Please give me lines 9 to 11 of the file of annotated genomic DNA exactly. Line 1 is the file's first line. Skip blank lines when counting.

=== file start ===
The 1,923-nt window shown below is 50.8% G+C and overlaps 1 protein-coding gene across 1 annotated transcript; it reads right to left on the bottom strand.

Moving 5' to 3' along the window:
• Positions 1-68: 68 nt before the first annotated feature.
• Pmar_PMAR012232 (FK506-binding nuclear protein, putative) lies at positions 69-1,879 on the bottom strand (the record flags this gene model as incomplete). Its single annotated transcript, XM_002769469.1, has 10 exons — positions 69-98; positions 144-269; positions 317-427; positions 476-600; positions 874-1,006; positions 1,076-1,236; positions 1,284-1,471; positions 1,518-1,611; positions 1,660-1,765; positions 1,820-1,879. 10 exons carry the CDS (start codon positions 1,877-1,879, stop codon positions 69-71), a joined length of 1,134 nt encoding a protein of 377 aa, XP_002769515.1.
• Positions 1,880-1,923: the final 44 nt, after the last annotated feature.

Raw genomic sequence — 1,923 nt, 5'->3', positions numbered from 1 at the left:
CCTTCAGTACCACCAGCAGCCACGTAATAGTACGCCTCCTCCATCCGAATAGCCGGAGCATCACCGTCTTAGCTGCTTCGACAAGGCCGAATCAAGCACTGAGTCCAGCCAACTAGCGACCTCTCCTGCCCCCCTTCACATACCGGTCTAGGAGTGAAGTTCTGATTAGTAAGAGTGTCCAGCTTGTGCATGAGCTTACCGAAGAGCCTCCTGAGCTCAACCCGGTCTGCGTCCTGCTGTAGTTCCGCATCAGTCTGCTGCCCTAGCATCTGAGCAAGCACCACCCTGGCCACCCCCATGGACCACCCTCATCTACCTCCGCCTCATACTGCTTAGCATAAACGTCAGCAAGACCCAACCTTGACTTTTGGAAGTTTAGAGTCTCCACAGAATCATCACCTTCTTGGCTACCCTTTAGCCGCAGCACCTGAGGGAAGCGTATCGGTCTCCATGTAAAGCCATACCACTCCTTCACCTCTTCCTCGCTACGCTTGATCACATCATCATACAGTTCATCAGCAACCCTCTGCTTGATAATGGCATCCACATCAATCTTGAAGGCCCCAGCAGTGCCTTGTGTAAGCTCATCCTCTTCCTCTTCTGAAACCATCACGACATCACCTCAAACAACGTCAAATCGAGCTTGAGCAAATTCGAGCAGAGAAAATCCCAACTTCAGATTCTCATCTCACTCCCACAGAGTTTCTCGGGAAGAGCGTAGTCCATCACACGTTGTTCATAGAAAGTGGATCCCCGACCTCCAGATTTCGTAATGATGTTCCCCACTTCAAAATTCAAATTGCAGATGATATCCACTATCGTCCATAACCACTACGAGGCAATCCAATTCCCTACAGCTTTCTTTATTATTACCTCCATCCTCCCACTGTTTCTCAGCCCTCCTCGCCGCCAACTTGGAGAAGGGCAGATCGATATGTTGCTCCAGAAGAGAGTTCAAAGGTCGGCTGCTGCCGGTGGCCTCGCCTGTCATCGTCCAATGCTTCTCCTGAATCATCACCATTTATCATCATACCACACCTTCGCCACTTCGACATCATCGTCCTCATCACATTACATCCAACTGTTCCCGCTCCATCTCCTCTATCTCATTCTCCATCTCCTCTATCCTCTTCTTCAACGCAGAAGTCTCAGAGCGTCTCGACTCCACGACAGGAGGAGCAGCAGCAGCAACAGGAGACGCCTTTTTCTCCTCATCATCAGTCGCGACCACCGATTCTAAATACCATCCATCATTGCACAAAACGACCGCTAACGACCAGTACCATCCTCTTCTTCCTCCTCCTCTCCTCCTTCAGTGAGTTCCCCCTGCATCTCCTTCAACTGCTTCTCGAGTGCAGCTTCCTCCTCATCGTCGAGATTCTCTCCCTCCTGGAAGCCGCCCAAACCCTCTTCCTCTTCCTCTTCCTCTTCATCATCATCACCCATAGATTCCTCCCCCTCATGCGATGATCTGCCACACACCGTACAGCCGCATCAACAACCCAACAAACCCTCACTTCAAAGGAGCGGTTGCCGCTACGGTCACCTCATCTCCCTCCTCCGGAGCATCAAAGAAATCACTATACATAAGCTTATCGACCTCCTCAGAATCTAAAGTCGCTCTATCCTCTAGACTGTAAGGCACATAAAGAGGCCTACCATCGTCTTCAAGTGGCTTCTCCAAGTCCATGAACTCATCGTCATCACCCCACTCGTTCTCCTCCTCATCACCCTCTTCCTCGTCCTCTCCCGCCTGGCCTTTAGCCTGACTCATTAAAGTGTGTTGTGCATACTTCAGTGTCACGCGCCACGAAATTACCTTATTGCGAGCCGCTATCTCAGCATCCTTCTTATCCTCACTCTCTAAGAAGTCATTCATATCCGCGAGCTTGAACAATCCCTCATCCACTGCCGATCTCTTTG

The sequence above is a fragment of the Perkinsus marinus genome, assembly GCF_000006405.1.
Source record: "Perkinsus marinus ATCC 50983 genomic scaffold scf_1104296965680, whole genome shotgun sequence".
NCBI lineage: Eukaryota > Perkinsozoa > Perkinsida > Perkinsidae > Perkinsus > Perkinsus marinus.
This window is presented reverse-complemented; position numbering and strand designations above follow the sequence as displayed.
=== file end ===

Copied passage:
Source record: "Perkinsus marinus ATCC 50983 genomic scaffold scf_1104296965680, whole genome shotgun sequence".
NCBI lineage: Eukaryota > Perkinsozoa > Perkinsida > Perkinsidae > Perkinsus > Perkinsus marinus.
This window is presented reverse-complemented; position numbering and strand designations above follow the sequence as displayed.